The SADC and UNASUR cases
Ana B. Amaya, Stephen Kingah and Philippe De Lombaerde
Health governance has become multi-layered as the combined result of decentralization, regional integration and the emergence of new actors nationally and internationally. Whereas this has enhanced the installed capacity for health response worldwide, this complexity also poses serious challenges for health governance, health diplomacy and health policy-making. This article focuses on one of these challenges, namely the organization of statistical information flows at and between governance levels, and the emerging role that regional organizations play therein. Regional to national-level data flows are analyzed with the use of two case studies focusing on UNASUR (Bolivia and Paraguay) and SADC (Swaziland and Zambia). The results of the analysis lead to several policy recommendations at the regional and national levels.
Carlo Ratti and Matthew Claudel
The world is urbanizing at an unprecedented rate, and its cities are transformed by technology and distributed computing. With every photograph, Twitter post, public transit ride, and credit card swipe, we leave digital traces in physical space. The enormous quantity of information, or Urban Big Data, that humanity generates each day is beginning to off er new possibilities for research, design, and systems optimization on the city scale, but the first step toward our urban future is finding new ways of understanding and visualizing Big Data—revealing invisible dimensions of the city.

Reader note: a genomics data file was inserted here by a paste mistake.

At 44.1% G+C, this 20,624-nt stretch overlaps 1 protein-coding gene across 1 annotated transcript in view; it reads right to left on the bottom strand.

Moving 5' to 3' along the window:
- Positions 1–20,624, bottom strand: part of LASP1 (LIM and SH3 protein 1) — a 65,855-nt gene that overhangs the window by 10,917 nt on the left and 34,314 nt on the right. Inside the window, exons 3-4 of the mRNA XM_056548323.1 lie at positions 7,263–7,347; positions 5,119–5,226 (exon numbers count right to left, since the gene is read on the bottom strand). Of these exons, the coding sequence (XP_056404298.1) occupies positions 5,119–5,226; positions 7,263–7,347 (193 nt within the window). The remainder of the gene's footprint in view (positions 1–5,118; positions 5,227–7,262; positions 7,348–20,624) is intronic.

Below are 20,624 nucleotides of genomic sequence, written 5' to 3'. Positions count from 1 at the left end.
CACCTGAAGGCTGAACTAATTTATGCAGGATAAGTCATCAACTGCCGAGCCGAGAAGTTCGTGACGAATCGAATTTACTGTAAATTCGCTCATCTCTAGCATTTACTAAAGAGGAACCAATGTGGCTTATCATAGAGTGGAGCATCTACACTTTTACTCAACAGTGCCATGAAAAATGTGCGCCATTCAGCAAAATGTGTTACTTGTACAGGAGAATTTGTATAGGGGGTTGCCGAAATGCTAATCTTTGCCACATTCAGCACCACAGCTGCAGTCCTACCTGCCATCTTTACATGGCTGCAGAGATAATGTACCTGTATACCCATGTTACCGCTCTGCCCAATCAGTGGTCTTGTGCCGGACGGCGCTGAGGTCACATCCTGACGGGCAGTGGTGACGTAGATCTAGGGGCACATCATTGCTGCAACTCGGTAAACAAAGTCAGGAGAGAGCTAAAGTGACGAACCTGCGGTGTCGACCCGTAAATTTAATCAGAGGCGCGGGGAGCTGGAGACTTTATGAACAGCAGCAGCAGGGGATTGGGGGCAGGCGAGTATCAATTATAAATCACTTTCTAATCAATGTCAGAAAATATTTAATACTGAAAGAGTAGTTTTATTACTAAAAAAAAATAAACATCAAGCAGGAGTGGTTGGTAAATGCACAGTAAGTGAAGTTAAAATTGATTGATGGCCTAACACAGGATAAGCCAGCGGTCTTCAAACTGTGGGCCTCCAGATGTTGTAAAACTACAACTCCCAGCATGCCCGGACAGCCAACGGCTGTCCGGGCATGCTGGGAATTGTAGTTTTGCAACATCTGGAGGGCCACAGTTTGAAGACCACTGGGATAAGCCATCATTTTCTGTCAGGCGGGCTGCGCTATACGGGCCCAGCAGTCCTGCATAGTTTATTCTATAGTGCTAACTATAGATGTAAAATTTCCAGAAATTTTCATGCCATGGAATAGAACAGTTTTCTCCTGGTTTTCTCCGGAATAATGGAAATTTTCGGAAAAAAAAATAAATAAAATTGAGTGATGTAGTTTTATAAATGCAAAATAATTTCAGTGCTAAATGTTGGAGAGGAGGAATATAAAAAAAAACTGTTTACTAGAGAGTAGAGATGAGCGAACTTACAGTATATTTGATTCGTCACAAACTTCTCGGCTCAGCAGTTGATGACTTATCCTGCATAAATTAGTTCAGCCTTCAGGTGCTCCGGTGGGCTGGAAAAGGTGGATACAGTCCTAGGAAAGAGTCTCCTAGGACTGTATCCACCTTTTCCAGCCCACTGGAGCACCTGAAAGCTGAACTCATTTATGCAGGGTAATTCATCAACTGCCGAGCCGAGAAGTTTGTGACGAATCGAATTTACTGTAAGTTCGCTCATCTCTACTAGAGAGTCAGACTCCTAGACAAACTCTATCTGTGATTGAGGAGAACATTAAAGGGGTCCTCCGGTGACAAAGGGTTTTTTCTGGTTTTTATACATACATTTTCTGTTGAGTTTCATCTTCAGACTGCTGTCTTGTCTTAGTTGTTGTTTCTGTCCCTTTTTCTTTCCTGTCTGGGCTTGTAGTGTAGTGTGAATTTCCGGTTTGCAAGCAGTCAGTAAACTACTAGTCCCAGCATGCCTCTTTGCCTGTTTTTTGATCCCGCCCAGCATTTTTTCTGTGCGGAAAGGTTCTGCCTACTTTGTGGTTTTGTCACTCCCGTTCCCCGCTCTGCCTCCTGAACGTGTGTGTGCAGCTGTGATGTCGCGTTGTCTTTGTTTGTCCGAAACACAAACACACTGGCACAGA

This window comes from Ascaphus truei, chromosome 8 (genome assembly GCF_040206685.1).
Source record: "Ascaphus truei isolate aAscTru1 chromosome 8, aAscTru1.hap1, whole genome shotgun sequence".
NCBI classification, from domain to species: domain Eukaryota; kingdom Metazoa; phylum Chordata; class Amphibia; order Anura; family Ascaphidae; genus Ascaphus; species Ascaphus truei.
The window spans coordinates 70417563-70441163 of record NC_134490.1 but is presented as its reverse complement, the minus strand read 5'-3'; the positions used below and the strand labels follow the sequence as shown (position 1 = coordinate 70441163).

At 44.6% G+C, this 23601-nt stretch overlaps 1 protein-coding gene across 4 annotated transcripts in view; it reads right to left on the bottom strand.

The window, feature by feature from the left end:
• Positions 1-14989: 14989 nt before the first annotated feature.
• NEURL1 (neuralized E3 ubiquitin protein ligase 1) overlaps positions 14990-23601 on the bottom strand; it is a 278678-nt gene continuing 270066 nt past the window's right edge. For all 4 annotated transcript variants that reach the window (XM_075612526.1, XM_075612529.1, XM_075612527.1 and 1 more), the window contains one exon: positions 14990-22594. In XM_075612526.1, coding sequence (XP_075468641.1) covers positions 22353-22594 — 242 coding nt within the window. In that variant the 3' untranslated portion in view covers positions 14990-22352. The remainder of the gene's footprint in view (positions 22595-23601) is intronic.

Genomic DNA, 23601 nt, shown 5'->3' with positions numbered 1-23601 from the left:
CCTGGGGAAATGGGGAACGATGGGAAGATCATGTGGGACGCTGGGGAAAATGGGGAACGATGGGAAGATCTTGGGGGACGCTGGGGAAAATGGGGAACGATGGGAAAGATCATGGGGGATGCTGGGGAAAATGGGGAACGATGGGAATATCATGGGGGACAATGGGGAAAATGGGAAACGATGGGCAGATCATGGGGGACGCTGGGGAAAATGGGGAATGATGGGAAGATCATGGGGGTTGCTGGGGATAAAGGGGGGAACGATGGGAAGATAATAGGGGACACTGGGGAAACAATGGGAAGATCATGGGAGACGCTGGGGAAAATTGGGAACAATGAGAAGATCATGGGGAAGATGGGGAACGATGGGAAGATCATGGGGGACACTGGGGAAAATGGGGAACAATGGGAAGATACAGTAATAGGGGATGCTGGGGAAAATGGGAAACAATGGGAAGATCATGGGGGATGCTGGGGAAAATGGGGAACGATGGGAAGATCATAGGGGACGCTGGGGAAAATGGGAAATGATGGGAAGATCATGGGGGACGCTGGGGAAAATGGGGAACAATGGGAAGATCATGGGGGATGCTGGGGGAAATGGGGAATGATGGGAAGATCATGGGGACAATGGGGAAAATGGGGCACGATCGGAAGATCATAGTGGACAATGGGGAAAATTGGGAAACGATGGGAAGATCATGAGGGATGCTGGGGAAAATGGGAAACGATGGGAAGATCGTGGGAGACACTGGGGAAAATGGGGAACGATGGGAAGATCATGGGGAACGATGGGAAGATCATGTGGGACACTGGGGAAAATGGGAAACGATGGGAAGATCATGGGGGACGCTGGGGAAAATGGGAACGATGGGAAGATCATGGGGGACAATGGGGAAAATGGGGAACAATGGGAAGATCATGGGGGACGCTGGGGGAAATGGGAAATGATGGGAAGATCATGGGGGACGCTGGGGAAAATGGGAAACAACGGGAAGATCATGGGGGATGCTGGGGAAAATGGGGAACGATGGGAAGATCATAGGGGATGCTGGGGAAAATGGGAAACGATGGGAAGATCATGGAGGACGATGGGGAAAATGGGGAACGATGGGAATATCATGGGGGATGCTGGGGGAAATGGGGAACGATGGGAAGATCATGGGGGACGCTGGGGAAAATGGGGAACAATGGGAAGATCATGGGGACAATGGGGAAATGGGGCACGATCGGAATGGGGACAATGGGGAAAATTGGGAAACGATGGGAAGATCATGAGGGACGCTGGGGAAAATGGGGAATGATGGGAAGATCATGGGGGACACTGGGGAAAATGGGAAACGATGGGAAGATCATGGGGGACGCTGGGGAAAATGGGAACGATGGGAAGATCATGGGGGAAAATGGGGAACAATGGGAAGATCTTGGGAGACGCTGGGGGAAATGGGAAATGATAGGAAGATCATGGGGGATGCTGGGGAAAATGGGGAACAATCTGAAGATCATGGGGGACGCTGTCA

Penetrating “the fog of health” in a Nigerian community, 1970–2017
Too often, research into the health of a particular community is brief and superficial, focusing only on what is public and leaving the private health of women and children ‘foggy’. By contrast, long-term anthropology can offer access to processes taking place within a local culture of illness. Here, an account of a community’s experience of health over the past 50 years not only outlines the key changes as seen anthropologically but also shows how even close ethnography can initially miss important data. Furthermore, the impact of a researcher – both as a guest and as a source of interference – underlines how complex fieldwork can be in reality, especially if seen through the eyes of the researcher’s hosts.
Arturo Hernández-Huerta, Octavio Pérez-Maqueo and Miguel Equihua Zamora
*Full article is in Spanish
At the RISC 2017 International Congress, we reflected on the possibility of achieving a “sustainable, integral and coherent development.” We primarily report here on the panel of Mexican experts who shared their experiences on issues such as the impact of the international agenda on the local policy priorities, the relevance of the participation of local stakeholders and the occurrence of inconsistencies throughout the process of design and implementation of development policies. In addition, other experiences were presented on these issues, some of which are included in this special issue. The general conclusion was that not only is it possible to articulate a sustainable, integral and coherent development but also that approaches and tools are already emerging that favor it through an evidence-based policy management and the use of the growing “environmental big data” that already exists.